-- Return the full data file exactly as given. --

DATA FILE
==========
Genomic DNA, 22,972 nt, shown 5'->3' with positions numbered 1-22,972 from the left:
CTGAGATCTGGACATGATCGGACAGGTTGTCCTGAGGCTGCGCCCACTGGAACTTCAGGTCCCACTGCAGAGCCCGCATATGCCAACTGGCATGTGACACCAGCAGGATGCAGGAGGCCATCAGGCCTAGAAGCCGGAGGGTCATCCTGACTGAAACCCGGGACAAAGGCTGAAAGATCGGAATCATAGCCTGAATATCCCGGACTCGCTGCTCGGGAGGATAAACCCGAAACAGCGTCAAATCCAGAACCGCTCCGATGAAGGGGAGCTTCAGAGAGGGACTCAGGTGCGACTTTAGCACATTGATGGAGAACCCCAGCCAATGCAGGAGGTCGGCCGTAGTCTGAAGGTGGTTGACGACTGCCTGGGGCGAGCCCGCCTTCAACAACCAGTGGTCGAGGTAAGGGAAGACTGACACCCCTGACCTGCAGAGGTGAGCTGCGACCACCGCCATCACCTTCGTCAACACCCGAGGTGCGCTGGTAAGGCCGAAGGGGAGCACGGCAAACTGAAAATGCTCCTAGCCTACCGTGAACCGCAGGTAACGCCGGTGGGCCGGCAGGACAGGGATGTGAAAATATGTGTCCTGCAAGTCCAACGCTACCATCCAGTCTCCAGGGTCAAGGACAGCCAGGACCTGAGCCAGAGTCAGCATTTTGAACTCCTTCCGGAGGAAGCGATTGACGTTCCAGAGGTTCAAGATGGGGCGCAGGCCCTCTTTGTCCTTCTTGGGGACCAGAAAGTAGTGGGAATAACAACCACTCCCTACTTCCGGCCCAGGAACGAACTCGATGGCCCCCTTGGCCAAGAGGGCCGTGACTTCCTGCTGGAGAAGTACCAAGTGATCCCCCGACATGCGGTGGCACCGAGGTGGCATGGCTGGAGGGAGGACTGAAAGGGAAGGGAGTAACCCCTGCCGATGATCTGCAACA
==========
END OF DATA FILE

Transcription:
Genomic DNA, 22,972 nt, shown 5'->3' with positions numbered 1-22,972 from the left:
CTGAGATCTGGACATGATCGGACAGGTTGTCCTGAGGCTGCGCCCACTGGAACTTCAGGTCCCACTGCAGAGCCCGCATATGCCAACTGGCATGTGACACCAGCAGGATGCAGGAGGCCATCAGGCCTAGAAGCCGGAGGGTCATCCTGACTGAAACCCGGGACAAAGGCTGAAAGATCGGAATCATAGCCTGAATATCCCGGACTCGCTGCTCGGGAGGATAAACCCGAAACAGCGTCAAATCCAGAACCGCTCCGATGAAGGGGAGCTTCAGAGAGGGACTCAGGTGCGACTTTAGCACATTGATGGAGAACCCCAGCCAATGCAGGAGGTCGGCCGTAGTCTGAAGGTGGTTGACGACTGCCTGGGGCGAGCCCGCCTTCAACAACCAGTGGTCGAGGTAAGGGAAGACTGACACCCCTGACCTGCAGAGGTGAGCTGCGACCACCGCCATCACCTTCGTCAACACCCGAGGTGCGCTGGTAAGGCCGAAGGGGAGCACGGCAAACTGAAAATGCTCCTAGCCTACCGTGAACCGCAGGTAACGCCGGTGGGCCGGCAGGACAGGGATGTGAAAATATGTGTCCTGCAAGTCCAACGCTACCATCCAGTCTCCAGGGTCAAGGACAGCCAGGACCTGAGCCAGAGTCAGCATTTTGAACTCCTTCCGGAGGAAGCGATTGACGTTCCAGAGGTTCAAGATGGGGCGCAGGCCCTCTTTGTCCTTCTTGGGGACCAGAAAGTAGTGGGAATAACAACCACTCCCTACTTCCGGCCCAGGAACGAACTCGATGGCCCCCTTGGCCAAGAGGGCCGTGACTTCCTGCTGGAGAAGTACCAAGTGATCCCCCGACATGCGGTGGCACCGAGGTGGCATGGCTGGAGGGAGGACTGAAAGGGAAGGGAGTAACCCCTGCCGATGATCTGCAACA